Sam¢ānī undertook the explication of God’s names in order to bring out the reality of the Real and the unreality of everything else. What sets his book apart from earlier books on theology is that it focuses on the divine love that infuses creation—a topic far outside the juridical curriculum of the madrasas (especially nowadays), though it was much discussed in Sufism and philosophy. Thoroughly integrated with the Qur’an and the hadith, Sam¢ānī’s book presents a compendium of religious lore and spiritual advice in captivating prose, much more similar in style to the Mathnawī of Rūmī (d. 1273) than to any of the many previous books on the divine names.

In explaining each name, Sam¢ānī followed a standard list of ninety-nine going back to the Prophet’s companion Abū Hurayrah. In each case, he offers a brief linguistic analysis, then goes into detail about the name’s implications for living in the presence of God. Among the many theological topics he integrates into his narrative is the contrast between the two sorts of divine speech. He calls the creative command “the decree” (ĥukm) and the religious command “the command” (amr). He describes the human situation as one in which people—“these hapless ones” in the following paragraph—are pulled back and forth by the differing requirements of the two commands. Notice that he also refers to the contrasting calls of beauty and majesty:

This is a rare business. He brought these hapless ones into existence from feeble water [Qur’an 77:20] and molded mud [15:26]—the weak from the weak from the weak, dust from dust from dust, the bewildered from the bewildered from the bewildered, the incapable from the incapable from the incapable, the indigent from the indigent from the indigent. Then He took them by the collar and placed them without hope in the battlefield of the brave—a battlefield in which the command pulls in one direction and the decree in another. The beauty of the Threshold calls out, “O friend, pass over My road,” and from the pavilion of exaltedness the beginningless majesty addresses them: “Hapless ones—beware, beware!”6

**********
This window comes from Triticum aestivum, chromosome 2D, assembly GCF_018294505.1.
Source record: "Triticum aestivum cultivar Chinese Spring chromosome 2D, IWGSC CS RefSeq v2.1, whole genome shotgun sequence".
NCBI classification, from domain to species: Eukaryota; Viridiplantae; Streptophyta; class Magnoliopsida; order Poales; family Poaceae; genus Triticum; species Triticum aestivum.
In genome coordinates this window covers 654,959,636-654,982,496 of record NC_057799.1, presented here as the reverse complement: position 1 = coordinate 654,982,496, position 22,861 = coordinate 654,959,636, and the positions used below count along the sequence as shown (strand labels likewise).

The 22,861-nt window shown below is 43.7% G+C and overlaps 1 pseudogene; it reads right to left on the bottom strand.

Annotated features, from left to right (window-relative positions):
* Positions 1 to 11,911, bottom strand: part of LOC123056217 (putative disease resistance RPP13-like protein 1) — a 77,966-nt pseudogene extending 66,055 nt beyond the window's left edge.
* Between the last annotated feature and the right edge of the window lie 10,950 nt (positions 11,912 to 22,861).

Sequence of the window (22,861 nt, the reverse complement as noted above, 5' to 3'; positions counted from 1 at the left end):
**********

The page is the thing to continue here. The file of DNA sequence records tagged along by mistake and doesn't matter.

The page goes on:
Sam¢ānī frequently expands on the nature of human haplessness—that is, the unreality of the human situation when gauged against the Real. Unlike most theologians, he often lets on that he has a sense of humor. Take this passage, which begins by referring to the covenant of “Am I not your Lord?” This is the Qur’anic teaching that before God sent Adam’s children into the world, He asked them to acknowledge Him as their Lord, and they did so.

He made everyone drunk with the wine of Am I not your Lord? [7:172]. He created ups and downs for this world and watered them with commands and prohibitions. He sent the drunkards into the world of ups and downs and set forth His will—“Clap your hands!”—and no one had the gall to say a thing.
You take me to the well’s edge and place Your hands.
You say, “Refuge in God!” and then You push!
Yes, the perils in the road are like this, the man is drunk, there are ups and downs, and then the address comes, “Go straight to Him, and ask forgiveness of Him” [41:6]: Hey drunkard, walk straight!
There is a lame gnat, missing a wing, a leg, and an eye, with the other eye shut. They throw it into an ocean of fire, or an ocean of water, and then they send out the address, “Hey, don’t burn your wing, don’t get wet!”